To commemorate the 67th anniversary of the end of World War II in Europe, “The Liberty Express” will take you to the spot in Berlin, Germany (Karlshorst) where the unconditional surrender was signed at midnight, May 8, 1945.
I filmed this half hour segment 20 years ago, in 1992 when Germany had been reunified but the Russians were still in Berlin (on their way home in fact).
It’s a half hour because the building was (in 1992; I doubt it still is today) a museum controlled by the Russians. It tells (told) the history of the war from the Soviet perspective. In fact, our guide was a young Russian woman who had learned her propaganda very well…not that there’s anything wrong with that. Is there?
The place wasn’t exactly crawling with tourists. In fact, my friend Jim and I were the only two people there; we were given our own private tour. My friend was fond of meeting Russian soldiers; in fact, he was talking with one while I was filming the tanks which served as the vanguard of the Russian attack on Berlin in May, 1945. When I asked Jim if the soldier spoke German, he responded, “Only Russian.” Somehow Jim always managed to communicate despite language barriers.
The guide spoke rather charming English. When she pointed out General Zhukov, one of the great military men who helped defeat the Germans, I waited until she turned away to quietly note, “He was also sent back to Berlin to watch over things when the wall went up in 1961.”
The film ends with something else I’m sure the Soviets would not totally have approved of, but hey, the building was open to the public! I had just read Robert Conot’s book “Justice At Nuremberg” and I had copied a particularly gruesome passage on the fate of the Nazi war criminals. Lo and behold, photos of the men (laid out after being hanged) were hung in the museum. I filmed them as I read the passage from Conot.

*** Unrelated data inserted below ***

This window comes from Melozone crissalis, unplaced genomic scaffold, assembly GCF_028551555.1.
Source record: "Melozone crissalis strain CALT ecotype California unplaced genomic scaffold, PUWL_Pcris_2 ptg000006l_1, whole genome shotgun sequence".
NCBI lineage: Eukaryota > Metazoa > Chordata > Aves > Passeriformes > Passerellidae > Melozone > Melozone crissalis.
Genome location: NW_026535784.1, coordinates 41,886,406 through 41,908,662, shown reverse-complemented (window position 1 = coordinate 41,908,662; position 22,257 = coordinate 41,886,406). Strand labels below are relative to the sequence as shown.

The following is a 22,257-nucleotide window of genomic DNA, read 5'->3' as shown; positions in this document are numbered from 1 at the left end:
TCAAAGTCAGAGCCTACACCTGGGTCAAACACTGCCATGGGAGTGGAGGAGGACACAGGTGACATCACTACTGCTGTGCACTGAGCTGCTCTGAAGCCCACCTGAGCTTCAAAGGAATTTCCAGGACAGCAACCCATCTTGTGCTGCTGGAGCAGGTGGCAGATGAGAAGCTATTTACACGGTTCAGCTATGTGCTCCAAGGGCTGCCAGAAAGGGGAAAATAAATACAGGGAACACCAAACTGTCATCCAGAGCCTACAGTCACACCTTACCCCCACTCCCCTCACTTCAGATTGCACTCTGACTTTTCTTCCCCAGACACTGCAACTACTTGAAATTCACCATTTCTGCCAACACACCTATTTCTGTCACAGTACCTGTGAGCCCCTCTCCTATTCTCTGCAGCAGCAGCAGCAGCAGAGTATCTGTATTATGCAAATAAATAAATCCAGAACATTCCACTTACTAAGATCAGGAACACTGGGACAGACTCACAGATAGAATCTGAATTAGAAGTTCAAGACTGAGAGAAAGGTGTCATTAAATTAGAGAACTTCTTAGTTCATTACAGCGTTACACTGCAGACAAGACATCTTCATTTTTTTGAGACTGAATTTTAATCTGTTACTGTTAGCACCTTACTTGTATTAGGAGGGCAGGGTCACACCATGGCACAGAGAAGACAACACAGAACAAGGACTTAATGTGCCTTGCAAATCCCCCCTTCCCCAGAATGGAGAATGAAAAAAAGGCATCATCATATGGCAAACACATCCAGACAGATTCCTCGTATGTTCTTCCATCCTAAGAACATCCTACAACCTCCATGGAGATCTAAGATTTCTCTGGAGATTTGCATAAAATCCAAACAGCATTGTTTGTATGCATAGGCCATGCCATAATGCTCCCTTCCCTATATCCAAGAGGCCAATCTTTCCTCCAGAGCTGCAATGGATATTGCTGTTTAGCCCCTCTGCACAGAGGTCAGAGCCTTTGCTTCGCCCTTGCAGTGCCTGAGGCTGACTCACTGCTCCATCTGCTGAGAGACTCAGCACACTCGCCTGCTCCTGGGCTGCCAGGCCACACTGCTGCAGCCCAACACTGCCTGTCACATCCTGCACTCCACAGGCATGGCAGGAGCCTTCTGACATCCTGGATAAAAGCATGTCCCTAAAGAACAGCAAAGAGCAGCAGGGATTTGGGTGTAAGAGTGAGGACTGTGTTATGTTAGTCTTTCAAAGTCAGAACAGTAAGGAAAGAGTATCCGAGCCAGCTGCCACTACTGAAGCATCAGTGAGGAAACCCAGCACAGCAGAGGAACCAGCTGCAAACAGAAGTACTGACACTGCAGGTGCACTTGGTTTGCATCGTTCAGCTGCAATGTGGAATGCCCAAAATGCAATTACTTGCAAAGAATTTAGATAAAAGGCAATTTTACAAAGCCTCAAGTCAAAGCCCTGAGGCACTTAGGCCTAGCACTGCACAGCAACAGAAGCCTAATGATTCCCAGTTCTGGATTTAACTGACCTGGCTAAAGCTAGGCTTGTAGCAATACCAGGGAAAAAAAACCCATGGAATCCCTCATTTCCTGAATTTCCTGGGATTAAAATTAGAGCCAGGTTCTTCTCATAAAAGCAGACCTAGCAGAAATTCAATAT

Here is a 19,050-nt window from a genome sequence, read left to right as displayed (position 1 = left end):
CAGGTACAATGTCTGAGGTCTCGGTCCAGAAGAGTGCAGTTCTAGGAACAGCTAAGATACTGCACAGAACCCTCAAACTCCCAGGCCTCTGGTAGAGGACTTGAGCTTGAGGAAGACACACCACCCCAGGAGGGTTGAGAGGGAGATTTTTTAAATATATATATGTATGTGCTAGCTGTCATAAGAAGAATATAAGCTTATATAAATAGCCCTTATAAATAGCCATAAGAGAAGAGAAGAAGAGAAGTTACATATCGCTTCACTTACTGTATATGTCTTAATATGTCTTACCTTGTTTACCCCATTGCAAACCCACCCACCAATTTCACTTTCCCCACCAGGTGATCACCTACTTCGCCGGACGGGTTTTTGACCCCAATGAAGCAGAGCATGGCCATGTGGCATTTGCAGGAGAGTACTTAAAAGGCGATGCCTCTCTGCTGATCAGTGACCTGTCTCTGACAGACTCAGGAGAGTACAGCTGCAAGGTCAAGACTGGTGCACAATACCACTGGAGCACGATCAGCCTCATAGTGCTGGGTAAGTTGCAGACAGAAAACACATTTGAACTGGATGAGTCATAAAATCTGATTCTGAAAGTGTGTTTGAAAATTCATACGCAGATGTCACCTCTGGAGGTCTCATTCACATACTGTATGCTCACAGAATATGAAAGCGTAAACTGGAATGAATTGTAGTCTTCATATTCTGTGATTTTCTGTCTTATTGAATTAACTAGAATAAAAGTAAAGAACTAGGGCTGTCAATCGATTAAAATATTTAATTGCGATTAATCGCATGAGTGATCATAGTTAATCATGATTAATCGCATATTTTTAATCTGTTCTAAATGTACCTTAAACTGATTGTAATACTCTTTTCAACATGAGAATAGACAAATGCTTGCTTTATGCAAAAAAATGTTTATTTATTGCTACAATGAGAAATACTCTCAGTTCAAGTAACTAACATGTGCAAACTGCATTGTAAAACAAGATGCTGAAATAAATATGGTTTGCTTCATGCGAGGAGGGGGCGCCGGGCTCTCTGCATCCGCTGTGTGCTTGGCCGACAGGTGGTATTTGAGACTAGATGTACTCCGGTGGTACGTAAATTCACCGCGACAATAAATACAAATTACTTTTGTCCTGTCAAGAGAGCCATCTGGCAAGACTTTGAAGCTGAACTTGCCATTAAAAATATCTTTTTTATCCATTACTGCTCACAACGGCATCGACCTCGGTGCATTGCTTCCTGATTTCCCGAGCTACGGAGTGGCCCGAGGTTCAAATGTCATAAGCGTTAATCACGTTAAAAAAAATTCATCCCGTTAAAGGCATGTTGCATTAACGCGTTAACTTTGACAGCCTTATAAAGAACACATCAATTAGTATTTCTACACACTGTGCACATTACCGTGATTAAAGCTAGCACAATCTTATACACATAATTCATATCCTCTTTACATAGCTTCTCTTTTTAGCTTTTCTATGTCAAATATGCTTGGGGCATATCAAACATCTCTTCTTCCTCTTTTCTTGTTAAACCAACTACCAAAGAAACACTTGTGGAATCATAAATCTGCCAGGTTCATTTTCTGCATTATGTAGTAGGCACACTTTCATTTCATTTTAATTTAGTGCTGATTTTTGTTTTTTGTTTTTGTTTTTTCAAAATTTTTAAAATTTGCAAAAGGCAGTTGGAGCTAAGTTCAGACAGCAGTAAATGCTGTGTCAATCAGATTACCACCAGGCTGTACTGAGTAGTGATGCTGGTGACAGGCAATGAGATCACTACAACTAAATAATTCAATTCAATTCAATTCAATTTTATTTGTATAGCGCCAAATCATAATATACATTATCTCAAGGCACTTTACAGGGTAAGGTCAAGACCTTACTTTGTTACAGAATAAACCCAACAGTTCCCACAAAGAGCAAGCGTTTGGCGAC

I’m rather proud of the segment, the passage read being coupled with the death throes of some very bad men. At one point, the Russian guide had to point out Sauckel for me. (Goring of course had, as they say, “cheated the hangman” by chomping on a cyanide capsule just before the big day; his dead body, however, is alo pictured; truly gory; you'll love it).
In six weeks or so, I’ll take you back to another museum in Berlin, one which was commemorating the June, 1941 invasion of the Soviet Union. I have more than 50 hours of such fun stuff, including a trip to the Krupp mansion in Essen (maybe next week).
History sure is fun.
“The Liberty Express” is always available at vimeo.com/channels/libertyx. It airs on Manchestertv23 Mondays at 10 p.m., Thursdays at 9 p.m., Sundays at 6 a.m. and again at noon.